CD Review: Counting Crows – ‘Underwater Sunshine (Or What We Did On Our Summer Vacation)’

By April 6, 2012 September 11th, 2016 CD

After an already glittering career, Counting Crows return with a solid collection of their favourite covers. Whether soundtracking films or achieving multi-platinum status, Counting Crows can turn their talented hands to most things. A journey of musical influences, former B-sides and new interpretations, Adam Duritz and co show us what they did on their summer vacation…


‘Underwater Sunshine’ subtitled ‘Or What We Did on Our Summer Vacation’ is the sixth studio album from Counting Crows and it begins strongly with the enigmatic ‘Untitled (Love Song)’. A start which is straight down to business, Adam Duritz’s trademark drawl is immediately recognisable and welcomed wholeheartedly.

A unique interpretation of Teenage Fanclub’s ‘Start Again’ follows, adding a sprinkle of country to the song taken from Teenage Fanclub’s 1997 album ‘Tales From Northern Britain’. Admiration for another Scottish band can be spotted with the Crows’ take on ‘Coming Around’ by Travis, a song which is so quintessentially late ‘90s Brit-indie and yet takes perfectly to the R.E.M.-iniscient descending guitar chords and Durtiz’s affectionate Michael Stipe-style vocals. ‘Meet On A Ledge’ injects a Counting Crows style with jangling electric guitars alongside an English folk classic by Fairport Convention. One of many highlights of the album, it could even rival the original whose haunting vocals from Sandy Denny and Richard Thompson made it such a fan favourite. ‘Ooh La La’, originally by The Faces and famously sung by Ronnie Wood rather than Rod Stewart is easily translated to the stripped down, mostly acoustic tone of the album. Much use is made of a wurlitzer and charming banjo throughout, just in case the style of album wasn’t plainly obvious by mid-way through, indicating a band who enjoy delving into any genre they may fancy. ‘Jumping Jesus’, a track taken from the back-catalogue of Duritz’s former band Sordid Humor is marginally more melancholic, a sound which would have been nice to hear a little more from.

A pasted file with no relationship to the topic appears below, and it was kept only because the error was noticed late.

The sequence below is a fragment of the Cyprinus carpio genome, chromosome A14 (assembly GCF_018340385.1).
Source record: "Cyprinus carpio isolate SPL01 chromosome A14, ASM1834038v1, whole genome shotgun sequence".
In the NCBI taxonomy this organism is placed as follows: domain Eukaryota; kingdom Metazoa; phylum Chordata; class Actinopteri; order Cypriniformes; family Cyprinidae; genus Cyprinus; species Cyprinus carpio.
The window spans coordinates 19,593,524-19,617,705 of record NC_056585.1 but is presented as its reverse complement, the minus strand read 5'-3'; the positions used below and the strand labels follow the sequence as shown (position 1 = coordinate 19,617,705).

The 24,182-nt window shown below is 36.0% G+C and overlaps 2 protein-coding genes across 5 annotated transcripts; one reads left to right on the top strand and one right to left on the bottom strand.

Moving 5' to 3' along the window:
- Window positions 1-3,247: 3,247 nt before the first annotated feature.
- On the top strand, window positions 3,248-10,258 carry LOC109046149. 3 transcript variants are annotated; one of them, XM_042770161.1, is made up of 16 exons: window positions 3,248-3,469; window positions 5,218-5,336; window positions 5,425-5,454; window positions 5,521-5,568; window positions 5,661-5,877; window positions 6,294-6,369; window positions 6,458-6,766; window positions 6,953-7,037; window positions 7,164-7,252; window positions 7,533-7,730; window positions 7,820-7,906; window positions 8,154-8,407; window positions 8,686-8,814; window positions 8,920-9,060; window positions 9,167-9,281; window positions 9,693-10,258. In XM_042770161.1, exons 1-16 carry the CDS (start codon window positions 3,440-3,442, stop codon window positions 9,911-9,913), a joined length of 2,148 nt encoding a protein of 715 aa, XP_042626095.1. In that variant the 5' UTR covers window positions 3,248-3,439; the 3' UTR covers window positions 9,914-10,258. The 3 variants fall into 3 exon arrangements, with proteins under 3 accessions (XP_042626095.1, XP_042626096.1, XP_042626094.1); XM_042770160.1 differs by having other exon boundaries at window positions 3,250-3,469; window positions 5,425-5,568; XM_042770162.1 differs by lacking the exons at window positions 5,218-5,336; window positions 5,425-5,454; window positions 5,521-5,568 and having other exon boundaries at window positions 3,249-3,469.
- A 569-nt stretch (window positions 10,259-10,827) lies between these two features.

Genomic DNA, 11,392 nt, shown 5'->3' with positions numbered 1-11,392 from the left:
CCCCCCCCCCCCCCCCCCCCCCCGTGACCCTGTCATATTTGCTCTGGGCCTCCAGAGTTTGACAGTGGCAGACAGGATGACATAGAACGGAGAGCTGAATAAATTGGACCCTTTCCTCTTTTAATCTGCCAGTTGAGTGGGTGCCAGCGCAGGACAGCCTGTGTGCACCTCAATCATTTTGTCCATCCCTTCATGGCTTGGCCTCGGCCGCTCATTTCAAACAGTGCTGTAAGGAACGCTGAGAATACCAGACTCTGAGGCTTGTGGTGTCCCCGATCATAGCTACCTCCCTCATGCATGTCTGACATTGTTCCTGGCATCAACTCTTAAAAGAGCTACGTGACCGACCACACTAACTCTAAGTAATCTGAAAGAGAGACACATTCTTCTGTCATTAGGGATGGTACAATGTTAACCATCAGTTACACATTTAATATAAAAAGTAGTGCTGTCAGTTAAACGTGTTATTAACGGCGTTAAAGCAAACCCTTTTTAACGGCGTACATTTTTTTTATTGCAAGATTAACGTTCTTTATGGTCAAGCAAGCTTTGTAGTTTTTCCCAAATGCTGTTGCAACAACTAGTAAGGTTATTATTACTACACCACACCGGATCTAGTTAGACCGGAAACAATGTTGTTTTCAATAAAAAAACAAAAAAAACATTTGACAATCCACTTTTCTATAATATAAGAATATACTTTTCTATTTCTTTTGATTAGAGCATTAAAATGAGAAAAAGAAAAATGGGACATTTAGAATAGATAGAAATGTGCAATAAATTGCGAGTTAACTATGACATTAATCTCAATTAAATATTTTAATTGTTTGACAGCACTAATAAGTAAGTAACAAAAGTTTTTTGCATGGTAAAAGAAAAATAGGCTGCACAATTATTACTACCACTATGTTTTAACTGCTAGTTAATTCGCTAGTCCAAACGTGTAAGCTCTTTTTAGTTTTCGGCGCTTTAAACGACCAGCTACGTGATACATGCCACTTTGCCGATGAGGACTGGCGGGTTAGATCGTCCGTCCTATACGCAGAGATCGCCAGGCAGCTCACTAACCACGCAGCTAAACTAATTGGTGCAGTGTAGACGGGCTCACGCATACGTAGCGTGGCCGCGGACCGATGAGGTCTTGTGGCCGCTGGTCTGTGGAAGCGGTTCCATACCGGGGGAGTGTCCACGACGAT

By the time we reach the last few stops on this therapeutic (for the listener, and it seems for the band too) musical voyage, the album could be seen as overly long at 15 tracks. The last two tracks ‘You Ain’t Goin’ Nowhere’ (written by Bob Dylan but first recorded by The Byrds) and Big Star’s ‘The Ballad of El Goodo’ are two American folk staples which neatly tie-off the album in its final stages- the last song becoming especially poignant with the recent passing of Alex Chilton.

Perhaps easy to dismiss as a simple covers album, Counting Crows deserve far more credit for this. It has clearly been well-thought out and executed in order to respect the originals and yet provide every Counting Crows fan with an album which stands up alongside their continually successful previous offerings. Less of an album, more of a dream greatest hits collection, Counting Crows can be instantly excused purely for the sheer joy ‘Underwater Sunshine’ radiates from start to finish.


For more information visit the official Counting Crows website.